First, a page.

Break-ups, when you think about it, are a common part of our everyday lives. Most people will experience at least one break-up, and many will experience multiple ones. Sometimes break-ups are a good thing – especially if we’re the “dumper”.
I’ve only had two serious relationships in my life.
The first, I did the dumping, although it still wasn’t an easy break-up.
I survived the ending of that relationship partly because of the people that helped me through it – my friends and family that were willing to listen and hold me when I cried.
However, recently, I’ve had a good friend decide she no longer wants to be a part of my life anymore. It came as quite a shock – we’d once been so close that many people referred to us as inseparable.
I’d told her a lot of my deepest secrets, and I felt like I’d made a life-long friend. There weren’t very many people that I felt as close to as I did to her. I loved her, and would have done anything for her (within reason) as that’s what friends do – right?
However, when I got ill and couldn’t go out as much anymore, and something changed. At first, I didn’t think much of it. I couldn’t do as much as I used to, and sometimes things change in life. However, it got to the point where “coincidence” seemed more like “denial”. I learnt, through mutual friends, that my instincts were right – apparently, despite the fact that no one else had let me know, including her – we were no longer friends.
She wasn’t the first friend I’ve ever lost – and I’m sure she won’t be the last.
I certainly don’t think, for a second, that I am the only person ever to experience this type of “break-up”. However, when comparing it to relationship break-ups, reactions of others are truly different.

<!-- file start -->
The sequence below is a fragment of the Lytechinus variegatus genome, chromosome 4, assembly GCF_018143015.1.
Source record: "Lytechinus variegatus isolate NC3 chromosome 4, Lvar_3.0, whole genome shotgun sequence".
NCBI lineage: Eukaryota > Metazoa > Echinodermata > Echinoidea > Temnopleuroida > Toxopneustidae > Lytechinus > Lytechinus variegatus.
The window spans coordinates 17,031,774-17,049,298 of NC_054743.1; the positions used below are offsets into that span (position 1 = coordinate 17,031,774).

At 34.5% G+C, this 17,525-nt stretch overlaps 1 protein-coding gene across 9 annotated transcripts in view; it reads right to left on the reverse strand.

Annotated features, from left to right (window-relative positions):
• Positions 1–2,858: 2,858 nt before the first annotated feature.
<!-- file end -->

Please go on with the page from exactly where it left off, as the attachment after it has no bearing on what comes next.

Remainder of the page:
Despite the fact that I’d been friends longer with this girl than I had been in my past relationship, people don’t seem to get that losing a friend hurts – especially if you don’t understand why.
If, quite simply, they just decide that you aren’t friends anymore – and you’re left to actually work out this break-up has actually taken place, it makes it very hard to move on. After all, who in their life hasn’t doubted their self-worth? To the few people I’ve discussed this “break-up” (for want of a better word) with, many people say, “Just move on, forget it”. Which makes perfect sense – I mean really, what else can you do? But I’ve certainly noticed the fact that people offer less sympathy. There’s no, “Oh, what such-and-such did was terrible” it’s more of a, “Oh, well. Life goes on” sentiment.
While I have spent the past few months sorting through my own emotions, it got me to wondering – why do we treat friendship break-ups differently? When we go through a relationship break-up, we are mourning a loss – after all, for however long a period, that person was your best friend, your lover, your admirer, your savior. Even if the right thing to do is break-up, it’s sometimes hard to accept. After all, you were originally with that person for a reason, and chances are even if you didn’t truly love that person, you shared yourself with them. That’s a big thing, and it’s not always an easy thing to accept.
So why are friendship break-ups any different?
There are some people that I’m incredibly close with – would share anything with, do anything with, do anything for – not all that different from my fiancé.
You could love someone in a few months as much as some people love in a lifetime.
Love shouldn’t be measured in days, months, years or decades – love should be measured by what each individual feels, and nothing more.
And, with that logic, I think that means that friendship break-ups can be every bit as devastating as any other break-up – a fact, I think, that we don’t always consider.